His Holiness the Dalai Lama met Community Representatives of Tong-Len
Luglio 8th, 2019 by admin

His Holiness the Dalai Lama speaking to community reprensentatives, staff and students of Tong-Len during their meeting at his residence in Dharamsala, HP, India on July 7, 2019. Photo by Tenzin Choejor

July 7, 2019, Thekchen Chöling, Dharamsala, India – There was a brightness in the air after overnight rain this morning as His Holiness the Dalai Lama met Community Representatives, Staff and Students of Tong-Len, a small charity working with displaced Indian communities in the area around Dharamsala. Tong-Len aims to help these homeless communities gain access to basic human rights and to break the cycle of deprivation through education. To this end, the charity has established its own school and provides hostel accommodation for those children in most need. His Holiness greeted the two dozen visitors as he entered the room. He told them that as far he could remember Tong-Len was the initiative of Ven Jamyang, a Tibetan monk, who was visiting Dharamsala to attend teachings and meditate. He noticed that children from the slums begged and picked over rubbish, but received no education—he decided something should be done. We human beings have a special brain,” His Holiness explained, “and we need to be educated if it is to develop properly. However, sometimes education is motivated by selfishness, anger and fear.

That just creates trouble. It’s clear that just educating the brain by itself does not necessarily bring peace of mind. Education needs to be combined with warm-heartedness, with a sincere, compassionate motivation. When intelligence and warm-heartedness are combined the individual will happier and more at peace with herself. Wherever she lives, her family will benefit and as a result the wider community will benefit too.

Yesterday, I was given a large birthday cake and I’d like to share it with you today.

I see that (apart from one Australian supporter) you’re all Indian. I often reflect that among the three great ancient civilizations of Egypt, China and the Indus Valley, it was the Indus Valley culture that developed a thoroughgoing understanding of the workings of the mind and emotions. The practice of non-violence and compassion, ‘ahimsa’ and ‘karuna’, came about as a consequence. Buddha Shakyamuni was a product of this movement and gave rise to significant philosophical developments.

Nevertheless, I never say that Buddhism is the best spiritual or philosophical tradition, for just as we can’t say that this or that medicine is the best in all cases—it depends on what the patient needs—so among our different spiritual and philosophical traditions, what suits one person’s mental disposition may not suit another’s. It depends on what they find helpful. However, what is true is that the great Buddhist masters like Nagarjuna, Arya Asanga, Dignaga, Dharmakirti, Buddhapalita and Chandrakirti were all Indian—so perhaps there is something special about the Indian brain.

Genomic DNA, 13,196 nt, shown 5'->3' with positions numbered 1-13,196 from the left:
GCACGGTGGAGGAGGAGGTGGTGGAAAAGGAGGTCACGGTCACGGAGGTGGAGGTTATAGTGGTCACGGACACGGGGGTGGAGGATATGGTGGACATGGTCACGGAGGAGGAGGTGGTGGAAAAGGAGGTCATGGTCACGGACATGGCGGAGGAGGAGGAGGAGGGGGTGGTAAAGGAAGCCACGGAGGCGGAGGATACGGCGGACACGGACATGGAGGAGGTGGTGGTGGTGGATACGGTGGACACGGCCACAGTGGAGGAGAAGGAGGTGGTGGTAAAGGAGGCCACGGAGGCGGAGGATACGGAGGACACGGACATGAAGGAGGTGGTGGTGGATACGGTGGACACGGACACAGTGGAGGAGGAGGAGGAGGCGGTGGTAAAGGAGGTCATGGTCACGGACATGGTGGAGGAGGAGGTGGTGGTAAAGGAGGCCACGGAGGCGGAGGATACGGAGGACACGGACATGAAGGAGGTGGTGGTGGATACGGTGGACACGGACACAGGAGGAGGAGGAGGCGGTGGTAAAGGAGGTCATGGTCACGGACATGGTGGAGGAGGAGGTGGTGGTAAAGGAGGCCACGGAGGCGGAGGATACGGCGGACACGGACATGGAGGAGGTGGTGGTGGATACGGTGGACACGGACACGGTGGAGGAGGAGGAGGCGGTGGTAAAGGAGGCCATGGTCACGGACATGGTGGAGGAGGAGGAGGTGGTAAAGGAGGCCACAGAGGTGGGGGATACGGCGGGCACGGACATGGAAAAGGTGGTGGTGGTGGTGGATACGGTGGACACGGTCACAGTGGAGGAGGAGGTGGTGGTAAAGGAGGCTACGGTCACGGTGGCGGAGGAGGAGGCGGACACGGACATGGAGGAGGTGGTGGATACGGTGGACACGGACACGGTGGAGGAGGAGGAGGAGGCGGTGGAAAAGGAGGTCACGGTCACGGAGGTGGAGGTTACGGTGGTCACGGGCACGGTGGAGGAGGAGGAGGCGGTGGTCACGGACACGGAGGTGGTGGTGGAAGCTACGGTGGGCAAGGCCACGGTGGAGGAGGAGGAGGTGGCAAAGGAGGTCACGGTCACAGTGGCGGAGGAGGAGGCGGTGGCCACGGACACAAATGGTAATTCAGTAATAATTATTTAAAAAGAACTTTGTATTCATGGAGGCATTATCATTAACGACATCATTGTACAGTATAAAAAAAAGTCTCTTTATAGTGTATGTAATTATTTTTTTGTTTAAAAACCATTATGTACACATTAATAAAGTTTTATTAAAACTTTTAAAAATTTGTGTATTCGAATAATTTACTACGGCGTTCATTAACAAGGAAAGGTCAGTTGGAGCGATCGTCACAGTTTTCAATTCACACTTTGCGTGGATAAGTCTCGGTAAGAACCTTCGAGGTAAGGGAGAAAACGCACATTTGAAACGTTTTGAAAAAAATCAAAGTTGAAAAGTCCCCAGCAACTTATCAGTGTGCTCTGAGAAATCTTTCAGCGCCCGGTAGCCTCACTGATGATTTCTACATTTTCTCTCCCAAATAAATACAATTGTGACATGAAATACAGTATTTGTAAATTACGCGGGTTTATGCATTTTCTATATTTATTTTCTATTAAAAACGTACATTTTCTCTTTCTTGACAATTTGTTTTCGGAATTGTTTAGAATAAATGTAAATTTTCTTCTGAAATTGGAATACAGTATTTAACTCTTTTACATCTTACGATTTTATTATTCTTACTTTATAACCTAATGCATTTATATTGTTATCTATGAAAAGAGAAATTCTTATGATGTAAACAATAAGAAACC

My friend, the nuclear physicist, Raja Ramana, pointed out that quantum physics is relatively new in the West, but that many of its ideas were anticipated in India 2000 years ago. Key to this are the Two Truths, conventional and ultimate truth and the idea that appearances don’t accord with reality. You young Indians have much to be proud of.”

His Holiness explained that while modern India tends to follow a Westernised, materialistic path, ancient India had a deep understanding of the workings of the mind and emotions, and a clear view of reality derived from logic and reasoning. Following the Buddha’s admonition not to accept what he said at face value, but to investigate it as thoroughly as a goldsmith tests gold, Nagarjuna, Dignaga and Dharmakirti scrutinized his teachings. Their approach was scientific.

His Holiness alluded to discussions he’s held with modern scientists over the last 40 years or so. He mentioned that he has also heard that professors in Chinese universities have been impressed by the contents of books prepared in Dharamsala dealing with science and philosophy in the Buddhist classics. He remarked that education bequeathed to India by the British looked to God, if anywhere, for moral guidance, but lacked any idea of how to achieve peace of mind.

Ancient India was well-versed in the practices for developing a calmly abiding mind and insight into reality, ‘shamatha’ and ‘vipashyana’, but these traditions are, by and large, neglected in modern India. This is why His Holiness is committed to reviving them if he can and encouraging Indians to combine ancient and modern skills on the basis of a secular approach. They can be relevant to everyone—peace of mind is a matter for the whole of humanity.

India has great potential to bring about a more peaceful world. Mahatma Gandhi was not a great philosopher, but he showed how practical non-violence, ‘ahimsa’, could be. I’m convinced that a combination of ‘ahimsa’ and the insights of quantum physics can contribute to a more peaceful world. This is a great opportunity, please think about it.

As you probably know, ‘tong-len’ refers literally to giving and taking—to imagining exchanging whatever positive qualities you may have for the pain and suffering of others. I find it very helpful.